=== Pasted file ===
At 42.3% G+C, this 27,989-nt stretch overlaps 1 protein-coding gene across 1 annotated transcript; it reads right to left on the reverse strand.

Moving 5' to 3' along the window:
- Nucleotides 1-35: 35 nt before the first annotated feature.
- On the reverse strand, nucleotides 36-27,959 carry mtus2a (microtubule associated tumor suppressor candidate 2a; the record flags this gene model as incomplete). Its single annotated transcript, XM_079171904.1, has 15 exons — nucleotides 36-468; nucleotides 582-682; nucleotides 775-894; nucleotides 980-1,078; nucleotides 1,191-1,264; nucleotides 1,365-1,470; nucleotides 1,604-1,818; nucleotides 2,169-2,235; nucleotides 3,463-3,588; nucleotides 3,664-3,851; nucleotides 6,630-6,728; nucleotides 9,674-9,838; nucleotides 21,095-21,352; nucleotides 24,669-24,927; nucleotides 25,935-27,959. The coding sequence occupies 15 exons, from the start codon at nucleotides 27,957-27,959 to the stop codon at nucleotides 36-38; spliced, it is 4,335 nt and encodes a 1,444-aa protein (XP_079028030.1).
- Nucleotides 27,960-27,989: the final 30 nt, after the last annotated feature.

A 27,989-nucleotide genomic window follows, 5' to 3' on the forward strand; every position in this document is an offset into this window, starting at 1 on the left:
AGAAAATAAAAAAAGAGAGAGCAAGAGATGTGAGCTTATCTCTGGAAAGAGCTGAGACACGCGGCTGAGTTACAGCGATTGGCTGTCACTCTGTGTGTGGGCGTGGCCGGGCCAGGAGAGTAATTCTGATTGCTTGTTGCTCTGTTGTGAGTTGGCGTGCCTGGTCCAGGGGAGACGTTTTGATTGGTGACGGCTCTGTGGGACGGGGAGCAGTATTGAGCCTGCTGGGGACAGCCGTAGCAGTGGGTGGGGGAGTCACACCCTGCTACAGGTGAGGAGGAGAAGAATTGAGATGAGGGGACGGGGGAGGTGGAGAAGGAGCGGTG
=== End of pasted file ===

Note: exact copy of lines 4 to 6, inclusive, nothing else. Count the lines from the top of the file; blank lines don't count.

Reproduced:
- On the reverse strand, nucleotides 36-27,959 carry mtus2a (microtubule associated tumor suppressor candidate 2a; the record flags this gene model as incomplete). Its single annotated transcript, XM_079171904.1, has 15 exons — nucleotides 36-468; nucleotides 582-682; nucleotides 775-894; nucleotides 980-1,078; nucleotides 1,191-1,264; nucleotides 1,365-1,470; nucleotides 1,604-1,818; nucleotides 2,169-2,235; nucleotides 3,463-3,588; nucleotides 3,664-3,851; nucleotides 6,630-6,728; nucleotides 9,674-9,838; nucleotides 21,095-21,352; nucleotides 24,669-24,927; nucleotides 25,935-27,959. The coding sequence occupies 15 exons, from the start codon at nucleotides 27,957-27,959 to the stop codon at nucleotides 36-38; spliced, it is 4,335 nt and encodes a 1,444-aa protein (XP_079028030.1).
- Nucleotides 27,960-27,989: the final 30 nt, after the last annotated feature.

A 27,989-nucleotide genomic window follows, 5' to 3' on the forward strand; every position in this document is an offset into this window, starting at 1 on the left: